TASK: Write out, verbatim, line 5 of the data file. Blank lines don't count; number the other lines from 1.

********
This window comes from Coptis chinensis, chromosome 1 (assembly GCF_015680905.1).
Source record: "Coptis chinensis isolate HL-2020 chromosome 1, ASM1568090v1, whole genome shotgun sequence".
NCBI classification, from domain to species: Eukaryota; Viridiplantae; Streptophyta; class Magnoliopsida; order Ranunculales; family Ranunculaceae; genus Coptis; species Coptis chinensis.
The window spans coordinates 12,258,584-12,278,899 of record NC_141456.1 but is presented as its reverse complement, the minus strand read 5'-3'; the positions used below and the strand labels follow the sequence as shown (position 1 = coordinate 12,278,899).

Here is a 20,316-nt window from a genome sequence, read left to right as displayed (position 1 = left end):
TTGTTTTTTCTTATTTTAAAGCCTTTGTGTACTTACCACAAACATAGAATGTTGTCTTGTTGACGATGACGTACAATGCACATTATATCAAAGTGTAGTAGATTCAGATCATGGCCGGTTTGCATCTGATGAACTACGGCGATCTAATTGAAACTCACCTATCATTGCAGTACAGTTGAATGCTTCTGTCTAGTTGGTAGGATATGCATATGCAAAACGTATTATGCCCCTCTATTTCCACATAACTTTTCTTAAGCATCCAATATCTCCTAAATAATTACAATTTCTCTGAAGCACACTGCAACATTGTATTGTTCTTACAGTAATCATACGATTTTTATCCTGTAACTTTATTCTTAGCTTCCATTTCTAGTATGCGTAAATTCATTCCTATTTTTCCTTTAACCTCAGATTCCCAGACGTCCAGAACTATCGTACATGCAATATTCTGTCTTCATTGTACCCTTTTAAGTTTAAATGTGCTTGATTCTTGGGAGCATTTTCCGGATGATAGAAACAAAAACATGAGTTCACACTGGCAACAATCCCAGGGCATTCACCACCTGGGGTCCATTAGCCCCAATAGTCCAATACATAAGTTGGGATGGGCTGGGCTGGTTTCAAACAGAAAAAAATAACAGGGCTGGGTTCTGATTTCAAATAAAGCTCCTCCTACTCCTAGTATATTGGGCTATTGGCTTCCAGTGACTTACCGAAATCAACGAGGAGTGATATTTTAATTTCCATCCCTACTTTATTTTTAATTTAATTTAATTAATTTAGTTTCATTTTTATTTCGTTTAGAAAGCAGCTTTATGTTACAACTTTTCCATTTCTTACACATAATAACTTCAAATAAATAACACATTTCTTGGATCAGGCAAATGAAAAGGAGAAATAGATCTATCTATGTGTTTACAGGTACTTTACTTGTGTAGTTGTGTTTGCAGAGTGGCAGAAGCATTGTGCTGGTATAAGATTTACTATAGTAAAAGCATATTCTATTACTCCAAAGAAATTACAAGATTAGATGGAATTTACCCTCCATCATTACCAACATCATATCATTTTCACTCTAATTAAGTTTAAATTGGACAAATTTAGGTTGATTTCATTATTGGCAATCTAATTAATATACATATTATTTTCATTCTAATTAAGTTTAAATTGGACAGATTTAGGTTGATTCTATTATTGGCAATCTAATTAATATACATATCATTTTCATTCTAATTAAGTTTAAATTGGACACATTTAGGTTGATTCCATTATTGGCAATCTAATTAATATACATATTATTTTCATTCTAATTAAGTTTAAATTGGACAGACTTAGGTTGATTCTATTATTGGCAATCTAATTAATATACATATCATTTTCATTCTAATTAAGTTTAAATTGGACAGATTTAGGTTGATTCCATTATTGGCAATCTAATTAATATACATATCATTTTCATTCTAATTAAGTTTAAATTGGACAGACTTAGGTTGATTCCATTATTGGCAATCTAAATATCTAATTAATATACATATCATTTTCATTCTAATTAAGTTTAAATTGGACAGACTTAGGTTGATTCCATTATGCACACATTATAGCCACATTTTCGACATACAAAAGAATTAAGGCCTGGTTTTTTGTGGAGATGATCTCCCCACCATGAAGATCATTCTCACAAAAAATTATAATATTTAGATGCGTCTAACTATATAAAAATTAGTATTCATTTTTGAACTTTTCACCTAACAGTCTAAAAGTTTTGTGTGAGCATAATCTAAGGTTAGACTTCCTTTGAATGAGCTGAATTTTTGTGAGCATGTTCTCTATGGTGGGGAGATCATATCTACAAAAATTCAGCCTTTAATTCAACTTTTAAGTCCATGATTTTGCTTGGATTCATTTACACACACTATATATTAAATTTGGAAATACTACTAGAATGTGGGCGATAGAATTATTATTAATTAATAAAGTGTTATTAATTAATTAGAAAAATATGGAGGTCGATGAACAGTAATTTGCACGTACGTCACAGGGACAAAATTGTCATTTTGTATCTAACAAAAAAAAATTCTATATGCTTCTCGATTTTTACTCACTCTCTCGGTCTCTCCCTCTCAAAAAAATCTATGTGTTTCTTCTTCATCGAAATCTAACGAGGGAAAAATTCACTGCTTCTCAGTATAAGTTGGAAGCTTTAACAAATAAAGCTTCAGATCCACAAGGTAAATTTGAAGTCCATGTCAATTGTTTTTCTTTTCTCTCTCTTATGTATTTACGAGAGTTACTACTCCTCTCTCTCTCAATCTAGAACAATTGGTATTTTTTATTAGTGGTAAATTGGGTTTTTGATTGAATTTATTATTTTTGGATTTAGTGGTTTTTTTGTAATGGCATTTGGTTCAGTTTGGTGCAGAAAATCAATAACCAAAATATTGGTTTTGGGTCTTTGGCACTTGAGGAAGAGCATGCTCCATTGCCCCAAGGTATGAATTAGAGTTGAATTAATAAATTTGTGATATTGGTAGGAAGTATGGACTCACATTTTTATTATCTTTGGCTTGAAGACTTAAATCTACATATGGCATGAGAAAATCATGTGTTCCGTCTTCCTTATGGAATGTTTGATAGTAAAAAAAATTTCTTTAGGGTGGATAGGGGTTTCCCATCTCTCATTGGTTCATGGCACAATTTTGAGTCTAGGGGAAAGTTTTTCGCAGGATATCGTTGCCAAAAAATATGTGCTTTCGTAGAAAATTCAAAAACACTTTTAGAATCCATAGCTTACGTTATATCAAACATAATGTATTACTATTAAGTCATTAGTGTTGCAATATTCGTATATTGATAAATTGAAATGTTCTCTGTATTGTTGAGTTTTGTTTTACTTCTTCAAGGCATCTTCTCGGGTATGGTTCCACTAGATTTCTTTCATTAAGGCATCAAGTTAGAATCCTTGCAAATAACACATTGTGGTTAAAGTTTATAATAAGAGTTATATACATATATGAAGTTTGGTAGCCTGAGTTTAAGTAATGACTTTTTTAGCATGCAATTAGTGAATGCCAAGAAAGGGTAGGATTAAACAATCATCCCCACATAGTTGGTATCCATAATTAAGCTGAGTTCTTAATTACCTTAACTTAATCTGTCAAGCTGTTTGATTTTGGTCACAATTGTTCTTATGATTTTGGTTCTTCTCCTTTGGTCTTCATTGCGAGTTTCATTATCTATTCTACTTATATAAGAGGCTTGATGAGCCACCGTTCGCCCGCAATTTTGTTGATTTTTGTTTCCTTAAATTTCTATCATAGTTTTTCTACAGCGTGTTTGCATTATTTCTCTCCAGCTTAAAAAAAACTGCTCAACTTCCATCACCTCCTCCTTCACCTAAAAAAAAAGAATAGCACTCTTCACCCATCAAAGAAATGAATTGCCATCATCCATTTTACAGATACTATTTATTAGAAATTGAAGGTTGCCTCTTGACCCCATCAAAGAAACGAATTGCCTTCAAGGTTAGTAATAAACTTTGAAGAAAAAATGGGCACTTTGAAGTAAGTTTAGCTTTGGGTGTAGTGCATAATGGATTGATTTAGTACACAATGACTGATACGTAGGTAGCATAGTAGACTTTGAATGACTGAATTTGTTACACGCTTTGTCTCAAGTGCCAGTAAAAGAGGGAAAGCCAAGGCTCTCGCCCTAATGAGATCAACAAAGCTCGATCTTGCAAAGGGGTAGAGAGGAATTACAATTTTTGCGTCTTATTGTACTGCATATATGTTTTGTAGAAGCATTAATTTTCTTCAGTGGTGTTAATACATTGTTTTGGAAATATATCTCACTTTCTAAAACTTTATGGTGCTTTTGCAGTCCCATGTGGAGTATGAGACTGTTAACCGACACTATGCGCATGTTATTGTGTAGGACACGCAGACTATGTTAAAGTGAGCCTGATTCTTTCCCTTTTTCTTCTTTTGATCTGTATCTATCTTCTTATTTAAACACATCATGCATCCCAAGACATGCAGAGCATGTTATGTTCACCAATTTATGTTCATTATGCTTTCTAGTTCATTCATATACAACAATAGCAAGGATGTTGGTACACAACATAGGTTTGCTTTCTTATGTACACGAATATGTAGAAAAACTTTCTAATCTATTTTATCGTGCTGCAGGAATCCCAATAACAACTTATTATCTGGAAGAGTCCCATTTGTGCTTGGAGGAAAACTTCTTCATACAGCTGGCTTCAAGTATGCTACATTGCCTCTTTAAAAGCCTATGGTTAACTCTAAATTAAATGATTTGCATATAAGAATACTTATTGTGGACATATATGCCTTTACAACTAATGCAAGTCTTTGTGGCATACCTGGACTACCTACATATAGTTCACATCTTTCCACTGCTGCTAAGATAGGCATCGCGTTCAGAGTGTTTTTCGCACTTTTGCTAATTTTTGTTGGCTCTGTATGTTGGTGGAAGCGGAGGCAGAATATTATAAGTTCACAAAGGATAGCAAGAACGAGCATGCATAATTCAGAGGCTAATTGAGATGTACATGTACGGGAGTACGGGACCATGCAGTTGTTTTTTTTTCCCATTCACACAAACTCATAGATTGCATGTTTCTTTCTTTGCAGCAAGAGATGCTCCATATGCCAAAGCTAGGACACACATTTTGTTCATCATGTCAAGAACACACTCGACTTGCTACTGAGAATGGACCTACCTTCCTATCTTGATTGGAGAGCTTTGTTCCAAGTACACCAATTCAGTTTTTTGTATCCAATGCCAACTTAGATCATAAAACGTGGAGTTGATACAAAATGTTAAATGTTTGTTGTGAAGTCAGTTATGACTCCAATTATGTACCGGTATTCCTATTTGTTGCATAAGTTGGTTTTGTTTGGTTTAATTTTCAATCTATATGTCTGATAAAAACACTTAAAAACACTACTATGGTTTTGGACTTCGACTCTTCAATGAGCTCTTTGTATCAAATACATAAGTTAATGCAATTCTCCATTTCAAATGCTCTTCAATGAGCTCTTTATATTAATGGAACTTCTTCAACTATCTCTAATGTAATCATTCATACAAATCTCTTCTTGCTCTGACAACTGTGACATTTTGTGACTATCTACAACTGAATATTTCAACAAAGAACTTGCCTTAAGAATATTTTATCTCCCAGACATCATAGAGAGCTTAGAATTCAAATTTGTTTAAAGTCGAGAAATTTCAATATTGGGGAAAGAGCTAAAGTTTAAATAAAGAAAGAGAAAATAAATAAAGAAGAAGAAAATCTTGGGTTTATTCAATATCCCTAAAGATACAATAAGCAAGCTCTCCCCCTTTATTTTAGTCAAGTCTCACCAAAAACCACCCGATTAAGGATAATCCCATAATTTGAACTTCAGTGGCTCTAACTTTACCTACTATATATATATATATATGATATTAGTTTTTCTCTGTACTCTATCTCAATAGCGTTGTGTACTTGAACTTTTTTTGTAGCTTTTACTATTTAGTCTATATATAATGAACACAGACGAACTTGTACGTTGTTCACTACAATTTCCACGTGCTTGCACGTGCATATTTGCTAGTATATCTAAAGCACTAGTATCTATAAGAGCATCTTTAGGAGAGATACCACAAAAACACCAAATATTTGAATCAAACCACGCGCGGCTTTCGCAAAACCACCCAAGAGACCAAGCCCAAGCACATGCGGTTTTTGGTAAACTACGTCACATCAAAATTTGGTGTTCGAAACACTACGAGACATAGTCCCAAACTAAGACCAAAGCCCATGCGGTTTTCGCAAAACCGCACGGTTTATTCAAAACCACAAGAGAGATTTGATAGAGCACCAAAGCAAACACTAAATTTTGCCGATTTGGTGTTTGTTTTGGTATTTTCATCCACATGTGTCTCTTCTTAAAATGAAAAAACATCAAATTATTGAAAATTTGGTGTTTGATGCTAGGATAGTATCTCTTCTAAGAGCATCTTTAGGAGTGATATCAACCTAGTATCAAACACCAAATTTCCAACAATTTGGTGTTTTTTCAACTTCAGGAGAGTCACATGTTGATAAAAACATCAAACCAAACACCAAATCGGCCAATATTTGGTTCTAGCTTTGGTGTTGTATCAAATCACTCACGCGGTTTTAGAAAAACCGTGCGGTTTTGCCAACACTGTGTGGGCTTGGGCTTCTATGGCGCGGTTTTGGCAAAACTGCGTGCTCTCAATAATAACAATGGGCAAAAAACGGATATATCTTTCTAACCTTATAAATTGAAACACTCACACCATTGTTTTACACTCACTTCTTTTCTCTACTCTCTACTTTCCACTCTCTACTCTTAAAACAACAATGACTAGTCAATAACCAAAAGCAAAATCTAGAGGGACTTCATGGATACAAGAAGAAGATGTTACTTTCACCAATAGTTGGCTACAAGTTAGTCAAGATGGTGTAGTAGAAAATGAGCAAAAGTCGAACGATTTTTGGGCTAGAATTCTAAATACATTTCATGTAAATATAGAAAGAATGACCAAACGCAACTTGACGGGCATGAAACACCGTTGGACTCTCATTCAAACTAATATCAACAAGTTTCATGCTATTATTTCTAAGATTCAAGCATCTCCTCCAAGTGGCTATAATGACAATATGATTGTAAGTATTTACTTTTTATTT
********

Here is a 20,316-nt window from a genome sequence, read left to right as displayed (position 1 = left end):